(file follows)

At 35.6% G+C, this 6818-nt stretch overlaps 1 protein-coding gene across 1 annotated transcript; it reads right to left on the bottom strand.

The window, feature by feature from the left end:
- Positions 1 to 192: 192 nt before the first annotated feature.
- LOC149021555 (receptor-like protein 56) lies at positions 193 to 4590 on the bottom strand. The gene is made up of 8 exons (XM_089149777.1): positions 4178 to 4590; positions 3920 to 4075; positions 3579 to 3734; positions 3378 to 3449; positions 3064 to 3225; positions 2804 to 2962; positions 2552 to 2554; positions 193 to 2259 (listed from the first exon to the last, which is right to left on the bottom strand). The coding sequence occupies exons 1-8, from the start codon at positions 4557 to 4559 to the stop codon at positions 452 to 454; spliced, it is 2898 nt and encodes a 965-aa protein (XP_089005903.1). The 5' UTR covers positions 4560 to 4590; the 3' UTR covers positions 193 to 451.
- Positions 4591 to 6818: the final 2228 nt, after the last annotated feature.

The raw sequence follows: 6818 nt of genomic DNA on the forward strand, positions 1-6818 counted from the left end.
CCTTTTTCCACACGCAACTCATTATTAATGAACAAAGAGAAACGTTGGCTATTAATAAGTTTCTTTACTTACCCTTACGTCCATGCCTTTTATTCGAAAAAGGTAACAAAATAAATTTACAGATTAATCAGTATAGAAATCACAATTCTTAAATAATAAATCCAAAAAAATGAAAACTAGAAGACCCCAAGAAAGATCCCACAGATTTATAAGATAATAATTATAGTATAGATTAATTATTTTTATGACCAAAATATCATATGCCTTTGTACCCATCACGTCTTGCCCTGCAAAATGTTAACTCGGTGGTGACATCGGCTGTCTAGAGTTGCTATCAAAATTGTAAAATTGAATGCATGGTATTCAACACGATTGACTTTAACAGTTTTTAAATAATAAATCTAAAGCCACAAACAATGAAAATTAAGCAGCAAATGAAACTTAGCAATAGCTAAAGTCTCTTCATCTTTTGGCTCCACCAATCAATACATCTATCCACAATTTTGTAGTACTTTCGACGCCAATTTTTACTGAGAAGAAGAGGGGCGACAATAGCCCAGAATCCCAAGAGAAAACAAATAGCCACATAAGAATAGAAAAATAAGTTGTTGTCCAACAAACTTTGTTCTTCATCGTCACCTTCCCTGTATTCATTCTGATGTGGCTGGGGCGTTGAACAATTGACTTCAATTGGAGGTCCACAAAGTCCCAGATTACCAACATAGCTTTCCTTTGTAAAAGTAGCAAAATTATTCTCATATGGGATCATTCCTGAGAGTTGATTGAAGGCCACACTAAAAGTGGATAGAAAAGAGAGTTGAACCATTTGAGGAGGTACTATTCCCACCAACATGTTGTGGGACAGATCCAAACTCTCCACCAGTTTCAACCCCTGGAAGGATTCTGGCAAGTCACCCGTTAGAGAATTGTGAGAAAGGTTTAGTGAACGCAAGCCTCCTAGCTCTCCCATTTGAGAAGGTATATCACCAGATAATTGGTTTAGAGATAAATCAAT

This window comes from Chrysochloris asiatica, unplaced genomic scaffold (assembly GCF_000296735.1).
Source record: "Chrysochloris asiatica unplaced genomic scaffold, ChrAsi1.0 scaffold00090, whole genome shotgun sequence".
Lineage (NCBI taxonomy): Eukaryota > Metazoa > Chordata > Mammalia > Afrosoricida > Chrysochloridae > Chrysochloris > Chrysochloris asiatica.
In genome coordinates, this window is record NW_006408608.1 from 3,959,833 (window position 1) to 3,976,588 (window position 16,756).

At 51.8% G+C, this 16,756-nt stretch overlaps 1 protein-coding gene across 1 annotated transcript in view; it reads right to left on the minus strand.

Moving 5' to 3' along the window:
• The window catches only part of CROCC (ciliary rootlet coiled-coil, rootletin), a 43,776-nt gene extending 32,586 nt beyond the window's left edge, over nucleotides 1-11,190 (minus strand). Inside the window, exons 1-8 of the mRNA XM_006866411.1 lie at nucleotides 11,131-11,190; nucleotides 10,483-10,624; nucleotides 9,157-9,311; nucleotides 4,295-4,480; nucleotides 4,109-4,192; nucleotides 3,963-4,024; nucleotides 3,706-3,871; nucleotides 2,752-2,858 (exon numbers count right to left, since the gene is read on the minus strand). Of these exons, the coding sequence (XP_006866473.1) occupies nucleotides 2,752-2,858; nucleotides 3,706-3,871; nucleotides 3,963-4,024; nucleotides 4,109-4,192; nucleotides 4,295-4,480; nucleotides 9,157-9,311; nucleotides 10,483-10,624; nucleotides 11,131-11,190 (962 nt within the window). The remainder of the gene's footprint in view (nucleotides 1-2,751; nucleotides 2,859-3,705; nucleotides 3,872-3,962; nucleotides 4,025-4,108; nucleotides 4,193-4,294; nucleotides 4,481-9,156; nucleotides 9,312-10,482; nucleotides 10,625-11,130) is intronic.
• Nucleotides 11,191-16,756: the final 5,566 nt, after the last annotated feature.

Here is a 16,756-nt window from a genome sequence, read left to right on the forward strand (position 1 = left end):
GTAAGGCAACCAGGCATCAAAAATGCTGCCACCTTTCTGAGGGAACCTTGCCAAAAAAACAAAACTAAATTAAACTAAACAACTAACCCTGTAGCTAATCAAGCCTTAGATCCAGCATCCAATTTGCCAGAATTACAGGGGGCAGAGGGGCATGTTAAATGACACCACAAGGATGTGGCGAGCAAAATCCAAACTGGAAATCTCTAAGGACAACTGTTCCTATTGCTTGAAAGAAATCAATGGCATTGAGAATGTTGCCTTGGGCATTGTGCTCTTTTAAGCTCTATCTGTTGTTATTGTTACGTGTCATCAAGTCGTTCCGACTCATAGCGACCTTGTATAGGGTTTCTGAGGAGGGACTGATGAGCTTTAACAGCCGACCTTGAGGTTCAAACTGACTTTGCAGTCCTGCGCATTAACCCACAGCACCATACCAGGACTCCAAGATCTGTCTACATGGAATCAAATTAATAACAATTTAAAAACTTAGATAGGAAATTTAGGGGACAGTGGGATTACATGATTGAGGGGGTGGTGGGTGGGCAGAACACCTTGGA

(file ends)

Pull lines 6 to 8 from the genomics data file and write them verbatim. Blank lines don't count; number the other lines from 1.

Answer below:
The raw sequence follows: 6818 nt of genomic DNA on the forward strand, positions 1-6818 counted from the left end.
CCTTTTTCCACACGCAACTCATTATTAATGAACAAAGAGAAACGTTGGCTATTAATAAGTTTCTTTACTTACCCTTACGTCCATGCCTTTTATTCGAAAAAGGTAACAAAATAAATTTACAGATTAATCAGTATAGAAATCACAATTCTTAAATAATAAATCCAAAAAAATGAAAACTAGAAGACCCCAAGAAAGATCCCACAGATTTATAAGATAATAATTATAGTATAGATTAATTATTTTTATGACCAAAATATCATATGCCTTTGTACCCATCACGTCTTGCCCTGCAAAATGTTAACTCGGTGGTGACATCGGCTGTCTAGAGTTGCTATCAAAATTGTAAAATTGAATGCATGGTATTCAACACGATTGACTTTAACAGTTTTTAAATAATAAATCTAAAGCCACAAACAATGAAAATTAAGCAGCAAATGAAACTTAGCAATAGCTAAAGTCTCTTCATCTTTTGGCTCCACCAATCAATACATCTATCCACAATTTTGTAGTACTTTCGACGCCAATTTTTACTGAGAAGAAGAGGGGCGACAATAGCCCAGAATCCCAAGAGAAAACAAATAGCCACATAAGAATAGAAAAATAAGTTGTTGTCCAACAAACTTTGTTCTTCATCGTCACCTTCCCTGTATTCATTCTGATGTGGCTGGGGCGTTGAACAATTGACTTCAATTGGAGGTCCACAAAGTCCCAGATTACCAACATAGCTTTCCTTTGTAAAAGTAGCAAAATTATTCTCATATGGGATCATTCCTGAGAGTTGATTGAAGGCCACACTAAAAGTGGATAGAAAAGAGAGTTGAACCATTTGAGGAGGTACTATTCCCACCAACATGTTGTGGGACAGATCCAAACTCTCCACCAGTTTCAACCCCTGGAAGGATTCTGGCAAGTCACCCGTTAGAGAATTGTGAGAAAGGTTTAGTGAACGCAAGCCTCCTAGCTCTCCCATTTGAGAAGGTATATCACCAGATAATTGGTTTAGAGATAAATCAAT

This window comes from Chrysochloris asiatica, unplaced genomic scaffold (assembly GCF_000296735.1).